An unusual chart topper to discuss this, not so much musically mind as you point out. Firstly because of where it put Elton John. As Lee has noted this is one of three bunnies of his we visit in the next three/four Popular years ahead (two of which as a guest star), and once again one that became a bigger hit upon a second release. He’d done his album the year before this called ‘Songs from the West Coast’ which had repositioned him as a contemporary easy listening ‘great songbook collection’ star of sorts, a route that others like Rod Stewart would follow the pattern of in years to come, particularly those releases that were scheduled in the last quarter of any given year for the what I shall politely call ‘Nan present’ market.

    And that’s before we’ve got to Blue. ‘One Love’, the first single and title track from their second album was perhaps a little unfortunate to run into the duopoly of Nelly and Kelly and Justin Timberlake’s solo debut when it entered at #3 a mere eight weeks before this (it was still inside the top 40 when this charted), but the album of the same name had topped the chart and was selling by the truckload (their second in a row after ‘All Rise’ had belatedly climbed to the top in May, seven months after its release), they’d just sold out their first arena tour, and all four members (but particularly Lee Ryan and Duncan James) were prime tabloid and teen mag fodder. They were the biggest boyband in pop at that moment in time.

    And yet, as you rightly say, in common with other comparable acts from 2002 (Liberty X, Kittens 2.0, I am looking at you) their music was starting to feel secondary to their profile at this point. Commercially speaking this was probably going to be as good as they ever got, especially given the emergence of certain other boybands that weren’t of their stature yet, or indeed of the same style of pop music, but who would overtake them in both popularity and sales in twelve short months. I don’t think I need to tell you who, lest to say they are bunnied.

    Musically however, the edge of their debut, at least in the choice of singles, seemed to be a little lost around this point. Catchy as it was, ‘One Love’ was essentially ‘All Rise’ Mk II and a suggestion they wouldn’t diverge from a formula. On ‘Sorry…’ StarGate seemed to have dumped the same harmonica and beats from ‘All Rise’ at a tenth of the speed underneath this, complete with Simon’s cod hip hop ad-libs, Lee’s high note riffing, Duncan’s smouldering and Antony’s standing at the back doing very little. Then Elton comes in and growls around the piano looking like a dinner lady (ta for that description, Boy George). For such a superstar collaboration for the time, it all felt a tad by numbers, and still does. 3 is accurate, possibly 4 were I feeling a bit kinder about this.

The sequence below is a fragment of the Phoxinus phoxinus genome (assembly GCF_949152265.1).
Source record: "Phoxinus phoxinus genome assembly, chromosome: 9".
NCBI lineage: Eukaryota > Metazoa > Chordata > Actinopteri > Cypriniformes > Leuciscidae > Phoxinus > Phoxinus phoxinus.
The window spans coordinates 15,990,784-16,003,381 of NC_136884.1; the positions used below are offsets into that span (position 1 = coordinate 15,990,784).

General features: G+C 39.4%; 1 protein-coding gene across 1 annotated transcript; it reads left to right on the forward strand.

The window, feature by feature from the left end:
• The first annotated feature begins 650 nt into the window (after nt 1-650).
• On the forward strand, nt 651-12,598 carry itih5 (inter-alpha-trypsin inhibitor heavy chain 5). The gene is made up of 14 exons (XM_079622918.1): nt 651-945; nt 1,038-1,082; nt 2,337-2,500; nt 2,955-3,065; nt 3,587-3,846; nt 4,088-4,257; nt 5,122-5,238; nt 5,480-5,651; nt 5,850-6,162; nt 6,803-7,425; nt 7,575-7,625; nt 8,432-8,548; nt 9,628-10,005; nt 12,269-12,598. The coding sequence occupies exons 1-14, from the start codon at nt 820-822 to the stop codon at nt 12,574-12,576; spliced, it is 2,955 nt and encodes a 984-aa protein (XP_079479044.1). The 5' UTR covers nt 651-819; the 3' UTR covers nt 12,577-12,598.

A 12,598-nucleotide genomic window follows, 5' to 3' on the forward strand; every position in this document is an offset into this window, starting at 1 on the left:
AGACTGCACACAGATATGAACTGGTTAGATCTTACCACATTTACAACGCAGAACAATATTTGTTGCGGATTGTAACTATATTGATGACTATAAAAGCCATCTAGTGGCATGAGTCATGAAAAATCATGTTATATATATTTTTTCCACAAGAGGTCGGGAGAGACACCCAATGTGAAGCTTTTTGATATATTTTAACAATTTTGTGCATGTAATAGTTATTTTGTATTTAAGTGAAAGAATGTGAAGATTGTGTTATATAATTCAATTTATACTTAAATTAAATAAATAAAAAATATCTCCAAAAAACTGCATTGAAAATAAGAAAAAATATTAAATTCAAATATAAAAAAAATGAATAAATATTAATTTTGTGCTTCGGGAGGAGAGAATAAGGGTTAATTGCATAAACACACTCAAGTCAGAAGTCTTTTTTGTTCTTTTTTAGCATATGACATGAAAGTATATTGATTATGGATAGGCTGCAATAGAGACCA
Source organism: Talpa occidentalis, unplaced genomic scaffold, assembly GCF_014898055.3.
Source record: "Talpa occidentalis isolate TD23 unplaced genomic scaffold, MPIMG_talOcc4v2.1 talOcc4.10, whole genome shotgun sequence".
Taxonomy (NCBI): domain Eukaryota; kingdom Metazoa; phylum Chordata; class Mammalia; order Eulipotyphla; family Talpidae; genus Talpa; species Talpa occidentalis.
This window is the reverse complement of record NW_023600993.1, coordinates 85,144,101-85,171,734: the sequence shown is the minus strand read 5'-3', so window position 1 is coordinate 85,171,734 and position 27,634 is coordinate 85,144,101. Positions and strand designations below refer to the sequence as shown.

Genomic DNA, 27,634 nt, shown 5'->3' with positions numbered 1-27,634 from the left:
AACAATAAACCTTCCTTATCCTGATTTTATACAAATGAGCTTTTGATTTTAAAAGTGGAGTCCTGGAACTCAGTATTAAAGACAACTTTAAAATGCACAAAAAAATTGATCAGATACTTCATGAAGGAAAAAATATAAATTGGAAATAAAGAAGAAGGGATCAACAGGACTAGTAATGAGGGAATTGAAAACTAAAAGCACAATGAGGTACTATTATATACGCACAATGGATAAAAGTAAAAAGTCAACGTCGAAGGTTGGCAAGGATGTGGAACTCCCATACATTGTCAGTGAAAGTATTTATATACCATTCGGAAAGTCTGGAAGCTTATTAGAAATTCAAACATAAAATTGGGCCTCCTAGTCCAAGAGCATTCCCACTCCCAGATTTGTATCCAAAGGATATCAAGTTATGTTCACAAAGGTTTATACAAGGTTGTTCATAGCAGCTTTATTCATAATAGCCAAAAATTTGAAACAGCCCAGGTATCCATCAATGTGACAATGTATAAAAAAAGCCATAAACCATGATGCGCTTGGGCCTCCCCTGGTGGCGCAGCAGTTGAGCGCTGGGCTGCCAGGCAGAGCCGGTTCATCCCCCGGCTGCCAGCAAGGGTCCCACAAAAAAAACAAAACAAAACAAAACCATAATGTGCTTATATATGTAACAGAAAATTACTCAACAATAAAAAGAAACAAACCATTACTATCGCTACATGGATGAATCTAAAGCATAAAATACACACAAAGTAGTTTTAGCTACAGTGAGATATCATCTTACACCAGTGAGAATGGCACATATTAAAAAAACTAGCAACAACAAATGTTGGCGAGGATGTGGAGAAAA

The third album that followed the year after this, ‘Guilty’, did still top the charts but sales were way down on the first two albums, and only two of it’s singles (the Gary Barlow co-written title track, and the actually rather good enormo-ballad ‘Breathe Easy’) got near the top before they split, or rather, shuffled awkwardly around saying the ‘s’ word and said they were simply ‘taking a break for a year’ from which they didn’t return properly until Eurovision in 2011, a litter of failed solo efforts following the path before it. That said, Duncan moved into acting and actually put in a surprisingly stellar turn playing a camped up parody of himself as ‘Duncan-from-Blue’, hyphens and all, in the Channel 4 sitcom ‘Plus One’ in 2009.

    Whilst this is our last encounter with Blue, it’s worth noting that around the time of this single, Simon Webbe (who also had a brief solo career as a one man Lighthouse Family tribute no one knew they needed) had set up a management company and was ‘doing a Ronan Keating with Westlife’. He had formed/was managing a short lived five piece boy/girl combo called VS, who were signed to the same label, had a couple of modest sized hits cut from the same cloth as Blue’s material and supported them on tour. We subsequently meet one of their members five times over in a band who, to all intents and purposes, resumed Blue’s crown as quite good pop with light R&B influences boyband about six Popular years from now.

  4. 4
    AMZ1981 on 1 Oct 2019 #

    Re3; Your suggestion that Songs From The West Coast `re positioned Elton John as an easy listening, great American songbook, nan market etc artist` is so badly wrong I’m sorry to say it’s almost offensive. Songs From The West Coast was released in 2001 and was hailed as a stunning return to form that came completely out of the blue and his best album since Captain Fantastic twenty five years before. American Triangle is an unflinching retelling of the murder of Matthew Shepherd and can surely only be filed under uneasy listening.